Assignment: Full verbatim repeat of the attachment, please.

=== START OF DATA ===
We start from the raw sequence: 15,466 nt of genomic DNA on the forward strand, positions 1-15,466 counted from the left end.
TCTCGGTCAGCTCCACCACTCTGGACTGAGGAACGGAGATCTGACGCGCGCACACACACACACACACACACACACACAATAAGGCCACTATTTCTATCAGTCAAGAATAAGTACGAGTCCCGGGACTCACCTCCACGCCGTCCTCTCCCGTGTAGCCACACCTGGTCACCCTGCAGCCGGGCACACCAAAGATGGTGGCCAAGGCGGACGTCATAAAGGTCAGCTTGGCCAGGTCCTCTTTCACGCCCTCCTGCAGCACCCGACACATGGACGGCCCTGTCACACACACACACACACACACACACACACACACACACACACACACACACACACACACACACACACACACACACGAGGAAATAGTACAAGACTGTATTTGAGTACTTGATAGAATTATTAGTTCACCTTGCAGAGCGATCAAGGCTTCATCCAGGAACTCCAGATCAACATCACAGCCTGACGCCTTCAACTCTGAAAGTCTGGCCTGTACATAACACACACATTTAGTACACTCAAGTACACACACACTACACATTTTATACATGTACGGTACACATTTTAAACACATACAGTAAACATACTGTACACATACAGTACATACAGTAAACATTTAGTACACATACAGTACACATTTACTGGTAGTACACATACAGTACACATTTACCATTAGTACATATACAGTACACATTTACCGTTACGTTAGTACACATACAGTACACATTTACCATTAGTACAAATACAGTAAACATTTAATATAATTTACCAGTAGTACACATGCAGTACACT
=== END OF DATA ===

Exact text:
We start from the raw sequence: 15,466 nt of genomic DNA on the forward strand, positions 1-15,466 counted from the left end.
TCTCGGTCAGCTCCACCACTCTGGACTGAGGAACGGAGATCTGACGCGCGCACACACACACACACACACACACACACAATAAGGCCACTATTTCTATCAGTCAAGAATAAGTACGAGTCCCGGGACTCACCTCCACGCCGTCCTCTCCCGTGTAGCCACACCTGGTCACCCTGCAGCCGGGCACACCAAAGATGGTGGCCAAGGCGGACGTCATAAAGGTCAGCTTGGCCAGGTCCTCTTTCACGCCCTCCTGCAGCACCCGACACATGGACGGCCCTGTCACACACACACACACACACACACACACACACACACACACACACACACACACACACACACACACACACACACACGAGGAAATAGTACAAGACTGTATTTGAGTACTTGATAGAATTATTAGTTCACCTTGCAGAGCGATCAAGGCTTCATCCAGGAACTCCAGATCAACATCACAGCCTGACGCCTTCAACTCTGAAAGTCTGGCCTGTACATAACACACACATTTAGTACACTCAAGTACACACACACTACACATTTTATACATGTACGGTACACATTTTAAACACATACAGTAAACATACTGTACACATACAGTACATACAGTAAACATTTAGTACACATACAGTACACATTTACTGGTAGTACACATACAGTACACATTTACCATTAGTACATATACAGTACACATTTACCGTTACGTTAGTACACATACAGTACACATTTACCATTAGTACAAATACAGTAAACATTTAATATAATTTACCAGTAGTACACATGCAGTACACT